Sherlock said...

There's much more that should be explained here.

In Ohio, Governor John Kasich has taken a huge amount of contributions from Charles de Ganahl Koch and other supporters of the for-profit prison industry, as well as from the industry itself and has appointed a director of corrections straight out of that corrupt industry. He is trying to sell five state prisons for about 40 cents on the dollar. This would be a half-billion dollar subsidy to an industry that has proven it can't operate prisons safely or economically.

Governor Rick Scott is doing something very similar in Florida. He has taken huge contributions from the above players and has industry insiders in his administration. He is trying to massively privatize state corrections for the benefit of corporations that have been caught stealing millions from the state.

Kansas has substantially reduced its prison population, but it is rising again thanks to "penny wise, pound foolish" conservative legislators and the private prison industry which lobbied for tougher sentences to assure that the state prison population rose, enhancing their chances to build there.

Governor Tom Corbett, rather than introducing sentencing reform and improving parole procedures to reduce recidivism, is trying to privatize state prison forensic units to throw a bone to his campaign contributors.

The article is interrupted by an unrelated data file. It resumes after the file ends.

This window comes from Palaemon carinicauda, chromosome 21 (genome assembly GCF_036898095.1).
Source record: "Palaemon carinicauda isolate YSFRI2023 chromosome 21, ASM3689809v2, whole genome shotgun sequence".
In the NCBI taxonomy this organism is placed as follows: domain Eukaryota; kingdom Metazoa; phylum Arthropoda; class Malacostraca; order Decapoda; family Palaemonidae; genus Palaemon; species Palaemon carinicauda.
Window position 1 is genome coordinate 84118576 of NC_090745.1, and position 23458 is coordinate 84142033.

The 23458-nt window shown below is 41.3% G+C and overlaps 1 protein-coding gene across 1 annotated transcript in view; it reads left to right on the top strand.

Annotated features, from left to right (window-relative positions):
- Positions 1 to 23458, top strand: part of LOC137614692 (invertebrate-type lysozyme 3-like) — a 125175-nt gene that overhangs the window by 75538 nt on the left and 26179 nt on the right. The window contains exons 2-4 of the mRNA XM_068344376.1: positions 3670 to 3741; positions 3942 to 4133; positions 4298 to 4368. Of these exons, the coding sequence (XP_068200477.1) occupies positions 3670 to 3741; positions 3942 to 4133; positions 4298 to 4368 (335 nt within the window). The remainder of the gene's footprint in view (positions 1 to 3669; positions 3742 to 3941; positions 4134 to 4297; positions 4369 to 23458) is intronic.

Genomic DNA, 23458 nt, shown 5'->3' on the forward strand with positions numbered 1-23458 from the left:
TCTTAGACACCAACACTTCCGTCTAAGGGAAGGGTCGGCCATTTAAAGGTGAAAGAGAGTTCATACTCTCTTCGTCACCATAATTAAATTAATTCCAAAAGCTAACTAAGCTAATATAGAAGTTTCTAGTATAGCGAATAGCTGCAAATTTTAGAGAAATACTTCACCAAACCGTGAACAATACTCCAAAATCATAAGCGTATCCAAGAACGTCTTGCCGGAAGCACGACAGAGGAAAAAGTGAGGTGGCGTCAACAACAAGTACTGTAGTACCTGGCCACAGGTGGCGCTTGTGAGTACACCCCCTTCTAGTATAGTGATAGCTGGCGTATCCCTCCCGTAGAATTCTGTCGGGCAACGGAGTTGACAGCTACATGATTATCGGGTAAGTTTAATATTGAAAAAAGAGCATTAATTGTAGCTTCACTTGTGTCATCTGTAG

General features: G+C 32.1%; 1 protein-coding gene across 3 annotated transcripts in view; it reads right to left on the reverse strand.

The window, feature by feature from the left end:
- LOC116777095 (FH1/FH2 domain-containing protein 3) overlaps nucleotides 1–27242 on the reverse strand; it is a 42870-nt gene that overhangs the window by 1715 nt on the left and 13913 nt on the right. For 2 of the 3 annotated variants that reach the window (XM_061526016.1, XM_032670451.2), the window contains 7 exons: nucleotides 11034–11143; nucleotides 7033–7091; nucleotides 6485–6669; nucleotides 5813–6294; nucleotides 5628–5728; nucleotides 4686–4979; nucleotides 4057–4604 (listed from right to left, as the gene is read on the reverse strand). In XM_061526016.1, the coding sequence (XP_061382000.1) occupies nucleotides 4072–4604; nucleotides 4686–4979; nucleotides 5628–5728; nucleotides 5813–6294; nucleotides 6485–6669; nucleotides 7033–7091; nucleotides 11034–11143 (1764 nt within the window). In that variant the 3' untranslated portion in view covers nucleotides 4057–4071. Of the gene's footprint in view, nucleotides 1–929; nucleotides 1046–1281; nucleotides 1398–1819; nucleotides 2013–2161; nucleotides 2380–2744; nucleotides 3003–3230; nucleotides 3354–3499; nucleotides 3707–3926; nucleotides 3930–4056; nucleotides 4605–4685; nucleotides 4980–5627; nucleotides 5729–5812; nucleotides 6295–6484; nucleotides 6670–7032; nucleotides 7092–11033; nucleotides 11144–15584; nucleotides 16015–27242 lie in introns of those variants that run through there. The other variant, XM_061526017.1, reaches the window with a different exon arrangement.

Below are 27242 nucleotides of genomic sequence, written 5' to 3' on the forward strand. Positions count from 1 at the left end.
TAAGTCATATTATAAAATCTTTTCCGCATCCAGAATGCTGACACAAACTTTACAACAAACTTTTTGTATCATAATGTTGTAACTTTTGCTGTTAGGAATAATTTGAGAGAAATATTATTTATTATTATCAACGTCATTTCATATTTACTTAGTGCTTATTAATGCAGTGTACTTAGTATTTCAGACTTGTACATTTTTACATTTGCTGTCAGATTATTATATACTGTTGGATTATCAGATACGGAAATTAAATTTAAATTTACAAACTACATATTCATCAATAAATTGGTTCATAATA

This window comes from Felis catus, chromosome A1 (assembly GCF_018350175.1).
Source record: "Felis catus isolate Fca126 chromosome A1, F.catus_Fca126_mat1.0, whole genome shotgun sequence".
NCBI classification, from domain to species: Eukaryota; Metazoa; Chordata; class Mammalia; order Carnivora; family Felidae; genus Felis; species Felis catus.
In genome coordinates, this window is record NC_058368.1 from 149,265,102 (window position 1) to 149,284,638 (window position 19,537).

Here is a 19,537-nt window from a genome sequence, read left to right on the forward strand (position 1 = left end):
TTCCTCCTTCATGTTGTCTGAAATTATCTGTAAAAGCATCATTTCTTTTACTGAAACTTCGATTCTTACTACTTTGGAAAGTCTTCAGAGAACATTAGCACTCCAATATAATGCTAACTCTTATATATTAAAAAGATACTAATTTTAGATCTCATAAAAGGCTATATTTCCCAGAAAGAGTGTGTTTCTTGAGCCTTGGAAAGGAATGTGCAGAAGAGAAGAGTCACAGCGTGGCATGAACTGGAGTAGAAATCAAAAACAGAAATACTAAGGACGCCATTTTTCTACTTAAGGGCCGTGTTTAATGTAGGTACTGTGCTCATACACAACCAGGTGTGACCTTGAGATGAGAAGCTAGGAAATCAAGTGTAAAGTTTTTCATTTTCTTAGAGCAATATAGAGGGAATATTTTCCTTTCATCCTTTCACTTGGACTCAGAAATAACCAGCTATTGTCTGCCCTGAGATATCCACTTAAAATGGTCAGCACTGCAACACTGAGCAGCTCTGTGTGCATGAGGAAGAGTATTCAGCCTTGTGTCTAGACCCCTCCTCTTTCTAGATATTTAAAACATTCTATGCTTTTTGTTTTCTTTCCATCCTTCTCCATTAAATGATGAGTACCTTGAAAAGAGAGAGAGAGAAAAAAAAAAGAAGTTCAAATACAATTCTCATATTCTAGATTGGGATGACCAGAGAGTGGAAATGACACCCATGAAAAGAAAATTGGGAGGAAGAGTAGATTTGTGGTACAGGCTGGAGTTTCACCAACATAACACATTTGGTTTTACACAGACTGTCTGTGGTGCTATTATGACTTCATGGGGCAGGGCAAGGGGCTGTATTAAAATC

Georgia has reduced prison costs by stuffing prisoners into vastly overcrowded for-profit prisons, condemned by a variety of religious denominations, and closing state prisons. Election contributions are again at play.

Pennsylvanians should reject such initiatives. Haven't they been subjected to enough in recent years? There was the juvenile rape factory in Berks County operated by Cornell Corrections (now part of GEO Group), the death factory at the Delaware County jail operated by GEO and the escape factory operated by Community Education Centers after GEO dumped its contract. The Luzerne County "Kids for Cash" bribery scandal stayed in the nation's headlines for over a year and the two judges responsible are now doing time.